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Nutrient Bioavailability during Reproduction. Janet C. King, Ph.D. Director and Professor Western Human Nutrition Research Center University of California, Davis. Bioavailability. Fraction of the ingested nutrient that is used for normal physiological functions or storage.

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Nutrient bioavailability during reproduction l.jpg

Nutrient Bioavailability during Reproduction

Janet C. King, Ph.D.

Director and Professor

Western Human Nutrition Research Center

University of California, Davis


Bioavailability l.jpg
Bioavailability

Fraction of the ingested nutrient that is used for normal physiological functions or storage


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Endogenous Factors Influencing Bioavailability

  • Body ‘status’ of the nutrient, i.e. need

    • growth

    • pregnancy

    • lactation

    • previous intake of the nutrient

  • Gut Function

    • Efficiency of digestion

    • Transit time

    • Presence of disease


Effect of pregnancy and lactation on the bioavailability of l.jpg
Effect of Pregnancy and Lactation on the Bioavailability of:

  • Calcium and Zinc

    • Regulated by Gastrointestinal Tract

  • Selenium

    • Regulated by Kidney


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Calcium and Zinc Needs for Pregnancy and Lactation

PG + 6 Mo Lactation % Bone

Calcium 65 g 7%

Zinc 370 mg 80%

PG + 24 Mo Lactation % Bone

Calcium 140 g 14%

Zinc 640 mg 140%


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Sources of Calcium or Zinc for Pregnancy and Lactation

*Diet Intake

FETUS/MILK

SMALL

INTESTINE

BONE

Absorption

Accretion

*Net retention

ECF/PLASMA

*Mobilization

Endog.Secretion

Resorption

*Net

retention

Filtration

Reabsorption

KIDNEY


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Calcium and Zinc Metabolism during Pregnancy and Lactation: Longitudinal Studies

L. D. Ritchie, E. B. Fung, L.R. Woodhouse, C. Donangelo, R. Roehl, S.A.Abrams, B.Halloran, C. Cann, M. Van Loan, J.R. Turnlund, and J.C. King


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Study Design Longitudinal Studies

Diet X X X X X X

Abs X X X X X X

Blood X X X X X X

Urine X X X X X X

Milk X

Concep-

tion

Birth 2

wks

8-10

Wks

24-

26

Wks

34-

36

Wks

6 mo

after

menses

7-9

Wks

Pre-

PG

Pregnancy Lactation






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Calcium Homeostasis: Longitudinal Studies

Late Pregnancy Adjustments

Diet Intake: +300 mg Ca/d

FETUS

SMALL

INTESTINE

BONE

+300 mg/d

Net Absorption:

380 mg/d

ECF/PLASMA

Filtration:

+80 mg/d

KIDNEY


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Zinc Homeostasis: Longitudinal Studies

Late Pregnancy Adjustments

Diet Intake: +3 mg Zn/d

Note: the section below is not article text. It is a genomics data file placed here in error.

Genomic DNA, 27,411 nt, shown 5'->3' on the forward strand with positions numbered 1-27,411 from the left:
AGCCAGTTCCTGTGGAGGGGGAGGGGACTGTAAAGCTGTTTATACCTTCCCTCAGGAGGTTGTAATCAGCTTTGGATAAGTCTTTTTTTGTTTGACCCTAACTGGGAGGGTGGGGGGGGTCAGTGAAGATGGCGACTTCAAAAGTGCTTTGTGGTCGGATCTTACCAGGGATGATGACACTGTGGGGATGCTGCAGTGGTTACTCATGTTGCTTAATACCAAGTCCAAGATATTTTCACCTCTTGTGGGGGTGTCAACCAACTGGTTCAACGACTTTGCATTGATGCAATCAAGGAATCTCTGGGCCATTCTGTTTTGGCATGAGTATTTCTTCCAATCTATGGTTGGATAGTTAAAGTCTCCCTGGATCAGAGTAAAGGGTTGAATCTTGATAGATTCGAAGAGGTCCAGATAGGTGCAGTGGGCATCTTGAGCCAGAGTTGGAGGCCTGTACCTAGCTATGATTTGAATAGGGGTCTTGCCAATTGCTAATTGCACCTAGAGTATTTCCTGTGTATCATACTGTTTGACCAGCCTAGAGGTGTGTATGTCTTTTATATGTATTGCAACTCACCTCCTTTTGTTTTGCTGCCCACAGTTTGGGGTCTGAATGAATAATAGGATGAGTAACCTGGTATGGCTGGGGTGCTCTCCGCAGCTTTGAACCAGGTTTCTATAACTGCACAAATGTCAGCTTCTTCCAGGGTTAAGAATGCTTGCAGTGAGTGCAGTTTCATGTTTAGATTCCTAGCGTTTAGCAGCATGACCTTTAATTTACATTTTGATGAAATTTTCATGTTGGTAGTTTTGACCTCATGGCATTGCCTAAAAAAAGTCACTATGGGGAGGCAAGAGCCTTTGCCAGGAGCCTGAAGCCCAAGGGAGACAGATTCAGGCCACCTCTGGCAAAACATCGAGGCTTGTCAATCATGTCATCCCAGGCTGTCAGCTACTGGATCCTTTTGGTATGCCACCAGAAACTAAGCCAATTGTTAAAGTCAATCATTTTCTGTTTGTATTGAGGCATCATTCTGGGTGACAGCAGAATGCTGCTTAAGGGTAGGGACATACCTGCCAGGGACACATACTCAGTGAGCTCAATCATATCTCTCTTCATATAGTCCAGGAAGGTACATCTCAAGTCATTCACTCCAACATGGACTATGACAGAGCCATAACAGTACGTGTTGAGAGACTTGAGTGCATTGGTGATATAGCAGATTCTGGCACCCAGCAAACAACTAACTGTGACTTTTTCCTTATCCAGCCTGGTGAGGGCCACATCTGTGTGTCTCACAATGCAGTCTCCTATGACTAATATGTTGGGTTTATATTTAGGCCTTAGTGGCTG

Fetus

SMALL

INTESTINE

BONE

0.7 mg/d

Net Absorption:

1.0 mg/d

ECF/PLASMA

Filtration:

+ 0.3 mg/d

KIDNEY


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Calcium Homeostasis: Longitudinal Studies

Lactation Adjustments

Diet Intake: +65 mg Ca/d

MILK

SMALL

INTESTINE

BONE

215 mg/d

ECF/PLASMA

Net Resorption

120 mg/d

Reabsorption

95 mg/d

KIDNEY


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Zinc Homeostasis: Longitudinal Studies

Lactation Adjustments

Diet Intake: +1 mg Zn/d

Milk

SMALL

INTESTINE

BONE

2.0 mg/d

Net Absorption:

1.3 mg/d

ECF/PLASMA

Net Resorption:

0.9 mg/d

Filtration:

0.2 mg/d

KIDNEY


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Conclusion Longitudinal Studies

  • The fraction of ingested calcium and zinc retained increases during pregnancy and lactation.

    • Adjustments for pregnancy differ from lactation.

    • Adjustments for calcium differ from zinc


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Effect of Low Calcium Intakes on Calcium Metabolism during Pregnancy and Lactation

  • Nine parous women from Rio de Janeiro

  • Usual calcium intake: 440 mg/d

  • Calcium intake increased by 75 mg/d in LP

  • No supplemental calcium

  • Studied at 10-12, 34-36 wks gestation; 7-9 wks lactation




A comparison of selenium bioavailability in pregnant and nonpregnant women l.jpg
A Comparison of Selenium Bioavailability in Pregnant and Nonpregnant Women

Christine A. Swanson, Donald C. Reamer, Claude Veillon, Janet C. King, and Orville A. Levander


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Selenium Balance Nonpregnant Women

NP (n=6) EP (n=6) LP (n=4)

Se Intake, µg/d 150 154 158

Fecal Se, µg/d 28 33 28

Urinary Se, µg/d 111 100 96

Balance, µg/d 11 21 34


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Recommended Multivitamin Mineral Supplement for Pregnancy* Nonpregnant Women

Nutrient Amount

Iron 30 mg

Zinc 15 mg

Copper 2 mg

Calcium 250 mg

Vitamin B6 2 mg

Folate 300 µg

Vitamin C 50 mg

Vitamin D 5 µg

* IOM, 1990


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Gaps in Knowledge Nonpregnant Women

  • Bioavailability of chemical forms of nutrients in supplements

  • Interaction of nutrients provided in prenatal supplements

  • Effect of food on the bioavailability of nutrients in prenatal supplements

  • UL for nutrients during pregnancy and lactation


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